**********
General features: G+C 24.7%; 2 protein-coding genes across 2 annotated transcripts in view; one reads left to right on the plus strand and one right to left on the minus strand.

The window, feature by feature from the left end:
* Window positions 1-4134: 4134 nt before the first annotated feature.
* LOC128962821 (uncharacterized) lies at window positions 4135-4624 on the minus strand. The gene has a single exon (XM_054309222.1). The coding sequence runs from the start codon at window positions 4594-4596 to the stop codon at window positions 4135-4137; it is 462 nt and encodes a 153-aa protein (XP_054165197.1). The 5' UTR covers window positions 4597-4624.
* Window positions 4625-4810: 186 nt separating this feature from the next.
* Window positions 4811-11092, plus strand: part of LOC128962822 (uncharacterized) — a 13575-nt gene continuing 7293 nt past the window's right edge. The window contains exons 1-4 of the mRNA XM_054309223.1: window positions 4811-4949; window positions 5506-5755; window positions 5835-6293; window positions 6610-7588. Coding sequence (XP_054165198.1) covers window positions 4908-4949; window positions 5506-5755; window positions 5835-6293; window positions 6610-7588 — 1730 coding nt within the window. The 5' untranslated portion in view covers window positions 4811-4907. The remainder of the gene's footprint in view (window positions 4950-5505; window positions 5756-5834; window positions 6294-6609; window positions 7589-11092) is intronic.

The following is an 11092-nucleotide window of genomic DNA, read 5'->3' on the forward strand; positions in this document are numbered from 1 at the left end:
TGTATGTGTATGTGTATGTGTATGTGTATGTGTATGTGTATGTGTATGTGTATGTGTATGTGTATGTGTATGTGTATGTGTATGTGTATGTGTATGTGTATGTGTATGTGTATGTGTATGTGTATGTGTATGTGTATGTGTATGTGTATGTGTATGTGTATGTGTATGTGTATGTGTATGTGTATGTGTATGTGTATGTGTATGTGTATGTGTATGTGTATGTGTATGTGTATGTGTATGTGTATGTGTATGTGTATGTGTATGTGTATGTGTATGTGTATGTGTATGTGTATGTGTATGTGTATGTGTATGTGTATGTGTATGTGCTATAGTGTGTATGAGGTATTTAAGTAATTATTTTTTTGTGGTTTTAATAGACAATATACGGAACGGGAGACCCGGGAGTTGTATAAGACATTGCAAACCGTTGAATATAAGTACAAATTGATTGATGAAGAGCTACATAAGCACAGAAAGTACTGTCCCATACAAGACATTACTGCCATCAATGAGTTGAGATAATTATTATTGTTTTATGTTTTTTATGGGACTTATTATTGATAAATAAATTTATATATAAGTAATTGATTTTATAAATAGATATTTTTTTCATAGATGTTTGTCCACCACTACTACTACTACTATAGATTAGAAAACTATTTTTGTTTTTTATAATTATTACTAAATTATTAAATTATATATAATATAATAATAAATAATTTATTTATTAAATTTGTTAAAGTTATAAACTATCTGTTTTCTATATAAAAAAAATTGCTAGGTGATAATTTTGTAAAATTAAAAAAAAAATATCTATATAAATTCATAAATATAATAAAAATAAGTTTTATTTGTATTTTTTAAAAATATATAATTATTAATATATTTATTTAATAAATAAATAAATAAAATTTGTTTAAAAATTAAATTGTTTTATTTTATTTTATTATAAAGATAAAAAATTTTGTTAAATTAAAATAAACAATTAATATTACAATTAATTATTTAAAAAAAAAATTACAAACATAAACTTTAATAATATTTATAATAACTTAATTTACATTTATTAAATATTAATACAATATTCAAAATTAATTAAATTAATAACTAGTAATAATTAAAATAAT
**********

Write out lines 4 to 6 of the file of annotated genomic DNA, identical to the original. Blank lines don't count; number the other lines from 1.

* LOC128962821 (uncharacterized) lies at window positions 4135-4624 on the minus strand. The gene has a single exon (XM_054309222.1). The coding sequence runs from the start codon at window positions 4594-4596 to the stop codon at window positions 4135-4137; it is 462 nt and encodes a 153-aa protein (XP_054165197.1). The 5' UTR covers window positions 4597-4624.
* Window positions 4625-4810: 186 nt separating this feature from the next.
* Window positions 4811-11092, plus strand: part of LOC128962822 (uncharacterized) — a 13575-nt gene continuing 7293 nt past the window's right edge. The window contains exons 1-4 of the mRNA XM_054309223.1: window positions 4811-4949; window positions 5506-5755; window positions 5835-6293; window positions 6610-7588. Coding sequence (XP_054165198.1) covers window positions 4908-4949; window positions 5506-5755; window positions 5835-6293; window positions 6610-7588 — 1730 coding nt within the window. The 5' untranslated portion in view covers window positions 4811-4907. The remainder of the gene's footprint in view (window positions 4950-5505; window positions 5756-5834; window positions 6294-6609; window positions 7589-11092) is intronic.